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There’s more to building muscle than just lifting weights.
Who wouldn’t like a toned body? The popular way to achieve that is by hitting the gym. If you are planning to do so or have already started doing it, it is important to dwell on the information presented below so that you don’t do it wrong.
Weight training is not the only ingredient of muscle building. Normally, when people look at fit guys, they only see the end results. They overlook the long process of picking out a nutrient-rich diet and working out systematically. You could be easily disappointed in body training if you don’t see the results you expected to see in the short run. Therefore, this article will identify and explain the factors that are at the core of getting stronger and fitter as well as the amount of time it takes to see some results. But first, let’s see what is muscle building and how a muscle grows.
What is muscle building anyway? The short answer is this. It is the breaking of muscle fibers and repairing them. But this is not an adequate answer. You need to understand this complex process to learn how to build muscle. Here is what actually happens in your body.
It’s worth mentioning that the process described above is not the only aspect of muscle building. Other systems are also involved in the repair and growth of the muscle, such as the blood system, the nervous system, and the hormones system.
Muscle building does not follow an exact timeline. Let’s hypothesize that you and your dear friend start training at the same time. You go to the same gym together and you get off together after your workout is over, but you don’t grow the same muscle mass. That’s because there are a number of factors that affect your ability to build muscle mass. You need to be aware of the following:
A) The amount of protein taken into your body: Nutrients are essential for physical and psychological health. Our body needs macronutrients in large amounts. These include seven classes:
Carbohydrates, fats, fiber, minerals, protein, vitamins, and water. These are all important to muscle building, but protein plays the most important role in the repair process of the muscle after it endures stress during the workout. Without a consistent adequate protein intake, muscle growth will hit a plateau.
B) The number of calories taken into your body: Protein is crucial in bodybuilding, but you cannot rely on it alone. The muscle needs other nutrients to build big strong fibers. If you don’t get enough calories from other nutrients, you won’t be able to build muscle. You should look for Superfoods, which are rich in healthy fats and carbohydrates. This is one of the reasons why people are surprised when they don’t see amazing results. If you’re not ready to handle the new lifestyle of training and extra healthy foods, you won’t grow muscles.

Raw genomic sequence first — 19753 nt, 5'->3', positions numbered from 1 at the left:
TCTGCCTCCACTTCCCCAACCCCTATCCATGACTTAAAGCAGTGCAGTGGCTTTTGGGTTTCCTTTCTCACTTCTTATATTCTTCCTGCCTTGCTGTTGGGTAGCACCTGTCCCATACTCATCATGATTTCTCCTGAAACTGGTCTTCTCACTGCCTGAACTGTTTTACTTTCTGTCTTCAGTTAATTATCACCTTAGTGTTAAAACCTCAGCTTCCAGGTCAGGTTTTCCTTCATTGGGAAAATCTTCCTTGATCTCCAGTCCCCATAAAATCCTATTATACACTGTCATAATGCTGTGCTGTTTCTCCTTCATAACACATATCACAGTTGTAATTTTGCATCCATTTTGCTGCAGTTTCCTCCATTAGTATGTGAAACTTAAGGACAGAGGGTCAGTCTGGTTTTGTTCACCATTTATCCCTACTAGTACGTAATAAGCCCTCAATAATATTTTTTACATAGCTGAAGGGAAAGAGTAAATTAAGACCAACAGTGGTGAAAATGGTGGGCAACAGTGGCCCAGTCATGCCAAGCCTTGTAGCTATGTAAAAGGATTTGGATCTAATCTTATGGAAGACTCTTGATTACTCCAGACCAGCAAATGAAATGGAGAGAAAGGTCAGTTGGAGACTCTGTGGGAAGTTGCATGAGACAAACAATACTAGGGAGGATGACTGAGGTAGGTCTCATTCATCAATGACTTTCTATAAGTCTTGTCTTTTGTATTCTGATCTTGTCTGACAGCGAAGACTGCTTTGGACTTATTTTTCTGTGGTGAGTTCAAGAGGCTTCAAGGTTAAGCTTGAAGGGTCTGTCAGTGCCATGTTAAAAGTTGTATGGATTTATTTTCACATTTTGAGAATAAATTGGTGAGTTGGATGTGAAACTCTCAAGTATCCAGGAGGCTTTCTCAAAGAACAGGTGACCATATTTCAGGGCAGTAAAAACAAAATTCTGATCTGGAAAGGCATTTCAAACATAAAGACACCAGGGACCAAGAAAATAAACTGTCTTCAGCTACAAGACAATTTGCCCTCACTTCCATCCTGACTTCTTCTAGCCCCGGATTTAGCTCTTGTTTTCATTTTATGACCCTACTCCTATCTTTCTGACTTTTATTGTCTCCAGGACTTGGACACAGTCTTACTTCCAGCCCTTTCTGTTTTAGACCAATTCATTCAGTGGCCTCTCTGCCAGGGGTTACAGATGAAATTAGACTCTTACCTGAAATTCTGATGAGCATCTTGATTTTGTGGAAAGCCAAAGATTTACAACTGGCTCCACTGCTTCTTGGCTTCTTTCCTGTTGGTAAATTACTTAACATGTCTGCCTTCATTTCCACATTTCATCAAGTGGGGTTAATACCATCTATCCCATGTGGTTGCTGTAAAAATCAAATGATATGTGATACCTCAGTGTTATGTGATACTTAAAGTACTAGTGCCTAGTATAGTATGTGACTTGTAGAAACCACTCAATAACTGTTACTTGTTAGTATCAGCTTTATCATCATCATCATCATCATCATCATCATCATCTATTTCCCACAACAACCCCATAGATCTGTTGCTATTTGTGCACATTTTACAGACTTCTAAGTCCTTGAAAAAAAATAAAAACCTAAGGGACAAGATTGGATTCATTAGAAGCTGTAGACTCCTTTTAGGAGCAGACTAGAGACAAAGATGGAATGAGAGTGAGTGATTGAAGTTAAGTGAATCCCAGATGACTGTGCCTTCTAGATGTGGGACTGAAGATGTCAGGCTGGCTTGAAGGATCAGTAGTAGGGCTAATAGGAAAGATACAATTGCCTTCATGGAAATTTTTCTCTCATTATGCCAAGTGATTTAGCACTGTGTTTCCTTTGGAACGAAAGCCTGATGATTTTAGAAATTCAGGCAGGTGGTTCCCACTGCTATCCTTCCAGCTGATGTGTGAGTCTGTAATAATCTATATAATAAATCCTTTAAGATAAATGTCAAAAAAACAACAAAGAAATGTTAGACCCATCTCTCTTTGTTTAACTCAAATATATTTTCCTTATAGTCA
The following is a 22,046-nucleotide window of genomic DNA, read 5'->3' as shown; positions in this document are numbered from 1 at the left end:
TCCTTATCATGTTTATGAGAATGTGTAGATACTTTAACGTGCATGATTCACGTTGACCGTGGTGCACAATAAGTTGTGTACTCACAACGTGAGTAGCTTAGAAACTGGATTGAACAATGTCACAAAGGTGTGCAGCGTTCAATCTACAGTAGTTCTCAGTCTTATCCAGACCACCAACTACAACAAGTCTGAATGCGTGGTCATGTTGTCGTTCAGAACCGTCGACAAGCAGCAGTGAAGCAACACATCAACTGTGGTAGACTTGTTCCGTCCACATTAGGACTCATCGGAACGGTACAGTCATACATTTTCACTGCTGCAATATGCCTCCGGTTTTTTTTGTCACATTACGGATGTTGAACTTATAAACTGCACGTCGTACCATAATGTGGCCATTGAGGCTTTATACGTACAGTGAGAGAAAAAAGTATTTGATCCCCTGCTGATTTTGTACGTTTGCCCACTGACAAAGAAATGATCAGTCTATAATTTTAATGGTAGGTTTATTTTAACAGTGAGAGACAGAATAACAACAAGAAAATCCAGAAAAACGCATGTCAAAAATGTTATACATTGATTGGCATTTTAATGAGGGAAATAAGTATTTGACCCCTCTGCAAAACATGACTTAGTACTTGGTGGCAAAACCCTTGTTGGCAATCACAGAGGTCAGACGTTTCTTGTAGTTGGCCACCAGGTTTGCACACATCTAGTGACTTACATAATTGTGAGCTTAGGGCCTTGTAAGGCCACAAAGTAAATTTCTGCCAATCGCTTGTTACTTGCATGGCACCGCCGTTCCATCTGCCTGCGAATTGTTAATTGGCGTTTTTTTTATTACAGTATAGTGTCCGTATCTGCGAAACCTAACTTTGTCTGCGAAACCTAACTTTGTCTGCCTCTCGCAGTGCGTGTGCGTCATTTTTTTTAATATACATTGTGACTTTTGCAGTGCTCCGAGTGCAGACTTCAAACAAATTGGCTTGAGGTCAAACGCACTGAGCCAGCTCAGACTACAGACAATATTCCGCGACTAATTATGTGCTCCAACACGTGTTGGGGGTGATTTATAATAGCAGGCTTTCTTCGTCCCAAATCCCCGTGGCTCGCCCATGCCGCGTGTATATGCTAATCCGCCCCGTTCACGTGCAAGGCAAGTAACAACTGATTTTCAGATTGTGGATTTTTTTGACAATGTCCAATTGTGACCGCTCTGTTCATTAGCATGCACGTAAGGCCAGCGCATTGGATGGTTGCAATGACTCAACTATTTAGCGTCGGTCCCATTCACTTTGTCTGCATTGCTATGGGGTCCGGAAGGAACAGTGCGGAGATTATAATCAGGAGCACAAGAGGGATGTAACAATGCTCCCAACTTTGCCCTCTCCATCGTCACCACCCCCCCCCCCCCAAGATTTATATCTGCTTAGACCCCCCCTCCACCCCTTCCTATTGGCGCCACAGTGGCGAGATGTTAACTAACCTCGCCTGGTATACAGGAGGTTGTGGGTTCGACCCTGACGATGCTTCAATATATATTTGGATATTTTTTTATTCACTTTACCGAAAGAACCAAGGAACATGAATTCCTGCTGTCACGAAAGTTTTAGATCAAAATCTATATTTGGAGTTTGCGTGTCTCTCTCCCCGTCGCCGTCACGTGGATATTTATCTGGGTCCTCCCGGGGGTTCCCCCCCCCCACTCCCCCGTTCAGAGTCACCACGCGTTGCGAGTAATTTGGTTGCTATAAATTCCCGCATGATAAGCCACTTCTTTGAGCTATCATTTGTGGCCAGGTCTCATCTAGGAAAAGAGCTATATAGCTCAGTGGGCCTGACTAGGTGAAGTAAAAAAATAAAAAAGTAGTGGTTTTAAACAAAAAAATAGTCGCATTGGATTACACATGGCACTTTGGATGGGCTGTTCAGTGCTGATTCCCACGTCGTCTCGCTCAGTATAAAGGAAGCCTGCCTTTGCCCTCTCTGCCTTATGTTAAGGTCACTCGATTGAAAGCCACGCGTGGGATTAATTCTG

C) Your training program: Frequency and volume are two important concepts in a training routine. The first refers to how often you exercise a muscle, and the latter refers to how much stress you put on that muscle. For instance, if you do 3 sets of 12 reps on biceps using dumbbells of 5 Kilograms (11 pounds), your total volume is 60 kg (132 lbs.). You should choose your weight based on your strength level. Increase the weight as you get stronger.
D) The amount of sleep you get: Equally important, your muscles need enough rest to recover. Sleep is the best time for that to happen. If you are not sleeping well, your muscles will not completely recover, and they might experience overstress in the upcoming workouts. Thus, you will not improve muscle growth.
E) Your training level: It is more likely to grow a decent muscle mass in the beginning years of training. The more advanced you are, the more challenging it is to add more muscle mass. This is a reality. Everyone has a genetic threshold for muscle growth. Once you get close to it, less muscle growth will happen.
F) Your age factor: Age is an important factor in muscle building. The older you get, the harder it will become to build muscle. Therefore, it is recommended that one stay active and adopt training as a lifestyle.
All in all, muscle growth is very possible with proper training, a good diet, and enough sleep. Total beginners need around two months to start seeing results, advanced trainers may take a little bit longer up to eight weeks. With that being said, patience and discipline are needed especially for beginners, who have their firsthand experience with this new lifestyle.
Cardio improves the general fitness of your body. Still, you will be disappointed if you rely on cardio alone to build muscle. It gets harder to build muscle from traditional cardio, such as walking and jogging, especially if you have been doing that for a long time. The reason for that is that cardio doesn’t put enough stress on the muscle to challenge it to grow. However, if you do cardio that involves high-intensity training, such as hiking, or skiing, you can improve your muscle mass, but not much.
If you have a long experience with this kind of cardio, you might not see improvement in muscle growth because your body is used to it. Therefore, weight lifting remains the best approach to build a decent muscle and a fit body.